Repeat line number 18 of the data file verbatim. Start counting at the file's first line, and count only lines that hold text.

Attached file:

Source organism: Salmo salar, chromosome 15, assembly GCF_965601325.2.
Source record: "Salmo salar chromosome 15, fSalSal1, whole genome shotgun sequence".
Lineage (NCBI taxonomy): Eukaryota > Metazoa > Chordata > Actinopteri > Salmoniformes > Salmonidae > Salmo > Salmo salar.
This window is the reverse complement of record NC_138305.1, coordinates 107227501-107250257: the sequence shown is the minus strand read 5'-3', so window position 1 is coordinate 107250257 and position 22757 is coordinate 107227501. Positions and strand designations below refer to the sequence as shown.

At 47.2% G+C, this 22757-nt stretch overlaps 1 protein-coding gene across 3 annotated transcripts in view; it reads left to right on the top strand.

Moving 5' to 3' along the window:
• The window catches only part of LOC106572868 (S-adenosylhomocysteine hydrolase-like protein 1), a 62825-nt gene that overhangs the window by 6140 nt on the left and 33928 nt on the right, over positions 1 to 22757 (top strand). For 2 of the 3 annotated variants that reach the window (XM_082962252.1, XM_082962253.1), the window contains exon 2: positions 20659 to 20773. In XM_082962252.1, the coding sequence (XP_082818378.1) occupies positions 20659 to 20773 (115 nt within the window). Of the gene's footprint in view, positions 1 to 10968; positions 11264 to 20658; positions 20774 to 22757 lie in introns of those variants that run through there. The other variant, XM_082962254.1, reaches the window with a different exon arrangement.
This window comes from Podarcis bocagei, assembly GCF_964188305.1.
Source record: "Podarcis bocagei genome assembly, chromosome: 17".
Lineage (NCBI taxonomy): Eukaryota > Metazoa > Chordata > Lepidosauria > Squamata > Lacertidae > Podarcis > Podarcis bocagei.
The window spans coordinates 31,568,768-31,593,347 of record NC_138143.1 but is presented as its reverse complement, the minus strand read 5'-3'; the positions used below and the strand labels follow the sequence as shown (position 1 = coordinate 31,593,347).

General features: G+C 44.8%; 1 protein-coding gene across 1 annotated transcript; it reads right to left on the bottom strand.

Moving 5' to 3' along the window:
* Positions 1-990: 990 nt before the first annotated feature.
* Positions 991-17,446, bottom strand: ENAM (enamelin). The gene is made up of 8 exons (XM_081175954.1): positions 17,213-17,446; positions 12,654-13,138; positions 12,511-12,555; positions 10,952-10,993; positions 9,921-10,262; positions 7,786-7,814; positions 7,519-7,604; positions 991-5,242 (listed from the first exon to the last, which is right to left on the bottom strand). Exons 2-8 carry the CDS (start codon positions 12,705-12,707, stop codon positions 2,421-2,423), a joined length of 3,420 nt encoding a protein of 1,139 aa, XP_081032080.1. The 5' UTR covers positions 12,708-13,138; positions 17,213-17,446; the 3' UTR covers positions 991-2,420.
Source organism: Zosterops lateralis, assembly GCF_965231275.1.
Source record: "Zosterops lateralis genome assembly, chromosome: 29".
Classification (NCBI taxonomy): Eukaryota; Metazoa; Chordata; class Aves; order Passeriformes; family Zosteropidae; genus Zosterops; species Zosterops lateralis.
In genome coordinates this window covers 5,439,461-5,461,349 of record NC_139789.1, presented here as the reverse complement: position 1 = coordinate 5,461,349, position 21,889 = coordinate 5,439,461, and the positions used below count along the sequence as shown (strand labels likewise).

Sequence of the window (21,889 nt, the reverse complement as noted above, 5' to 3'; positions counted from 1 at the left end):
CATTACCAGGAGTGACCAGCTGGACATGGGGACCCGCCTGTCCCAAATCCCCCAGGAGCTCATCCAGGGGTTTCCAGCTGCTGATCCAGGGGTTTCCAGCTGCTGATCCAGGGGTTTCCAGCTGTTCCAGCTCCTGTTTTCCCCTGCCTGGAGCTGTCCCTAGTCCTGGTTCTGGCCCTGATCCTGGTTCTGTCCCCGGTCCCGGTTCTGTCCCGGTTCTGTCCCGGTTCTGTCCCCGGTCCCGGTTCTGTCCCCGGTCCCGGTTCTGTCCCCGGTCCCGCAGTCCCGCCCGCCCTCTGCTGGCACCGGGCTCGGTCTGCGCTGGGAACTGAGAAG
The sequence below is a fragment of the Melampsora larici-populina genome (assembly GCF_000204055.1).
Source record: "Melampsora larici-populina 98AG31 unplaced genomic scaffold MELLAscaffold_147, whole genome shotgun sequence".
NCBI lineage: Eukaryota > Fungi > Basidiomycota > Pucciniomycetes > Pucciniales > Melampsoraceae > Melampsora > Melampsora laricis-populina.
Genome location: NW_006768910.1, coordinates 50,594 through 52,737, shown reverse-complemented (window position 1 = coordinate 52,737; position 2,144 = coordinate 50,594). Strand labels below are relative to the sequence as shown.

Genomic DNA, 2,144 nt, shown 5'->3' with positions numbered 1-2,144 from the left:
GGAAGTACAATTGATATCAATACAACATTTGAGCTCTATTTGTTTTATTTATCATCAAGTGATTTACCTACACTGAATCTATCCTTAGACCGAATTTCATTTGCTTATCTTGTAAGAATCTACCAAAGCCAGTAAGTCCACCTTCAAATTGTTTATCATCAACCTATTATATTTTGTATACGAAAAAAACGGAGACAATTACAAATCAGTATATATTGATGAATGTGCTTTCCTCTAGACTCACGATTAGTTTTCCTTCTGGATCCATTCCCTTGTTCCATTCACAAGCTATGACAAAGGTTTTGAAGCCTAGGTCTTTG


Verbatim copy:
Classification (NCBI taxonomy): Eukaryota; Metazoa; Chordata; class Aves; order Passeriformes; family Zosteropidae; genus Zosterops; species Zosterops lateralis.